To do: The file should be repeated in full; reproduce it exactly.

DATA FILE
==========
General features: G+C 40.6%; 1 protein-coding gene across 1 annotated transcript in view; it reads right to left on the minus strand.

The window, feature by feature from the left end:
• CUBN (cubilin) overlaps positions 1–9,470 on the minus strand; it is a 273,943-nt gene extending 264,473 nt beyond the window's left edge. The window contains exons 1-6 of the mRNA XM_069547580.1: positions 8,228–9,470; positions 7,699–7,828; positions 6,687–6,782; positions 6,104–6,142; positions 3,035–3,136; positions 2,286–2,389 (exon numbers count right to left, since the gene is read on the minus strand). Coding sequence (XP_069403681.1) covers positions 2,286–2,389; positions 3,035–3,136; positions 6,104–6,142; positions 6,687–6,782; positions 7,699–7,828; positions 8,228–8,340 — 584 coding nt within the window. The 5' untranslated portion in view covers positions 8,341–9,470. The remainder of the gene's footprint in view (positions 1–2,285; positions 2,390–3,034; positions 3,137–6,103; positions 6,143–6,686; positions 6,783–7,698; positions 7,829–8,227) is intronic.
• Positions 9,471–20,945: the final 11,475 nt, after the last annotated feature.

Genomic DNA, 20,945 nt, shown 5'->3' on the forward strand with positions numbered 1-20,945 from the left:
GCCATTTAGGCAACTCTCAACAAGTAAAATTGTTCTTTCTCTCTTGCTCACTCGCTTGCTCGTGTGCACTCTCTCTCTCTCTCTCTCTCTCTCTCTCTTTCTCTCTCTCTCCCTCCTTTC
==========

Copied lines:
General features: G+C 40.6%; 1 protein-coding gene across 1 annotated transcript in view; it reads right to left on the minus strand.

The window, feature by feature from the left end:
• CUBN (cubilin) overlaps positions 1–9,470 on the minus strand; it is a 273,943-nt gene extending 264,473 nt beyond the window's left edge. The window contains exons 1-6 of the mRNA XM_069547580.1: positions 8,228–9,470; positions 7,699–7,828; positions 6,687–6,782; positions 6,104–6,142; positions 3,035–3,136; positions 2,286–2,389 (exon numbers count right to left, since the gene is read on the minus strand). Coding sequence (XP_069403681.1) covers positions 2,286–2,389; positions 3,035–3,136; positions 6,104–6,142; positions 6,687–6,782; positions 7,699–7,828; positions 8,228–8,340 — 584 coding nt within the window. The 5' untranslated portion in view covers positions 8,341–9,470. The remainder of the gene's footprint in view (positions 1–2,285; positions 2,390–3,034; positions 3,137–6,103; positions 6,143–6,686; positions 6,783–7,698; positions 7,829–8,227) is intronic.
• Positions 9,471–20,945: the final 11,475 nt, after the last annotated feature.

Genomic DNA, 20,945 nt, shown 5'->3' on the forward strand with positions numbered 1-20,945 from the left:
GCCATTTAGGCAACTCTCAACAAGTAAAATTGTTCTTTCTCTCTTGCTCACTCGCTTGCTCGTGTGCACTCTCTCTCTCTCTCTCTCTCTCTCTCTCTTTCTCTCTCTCTCCCTCCTTTC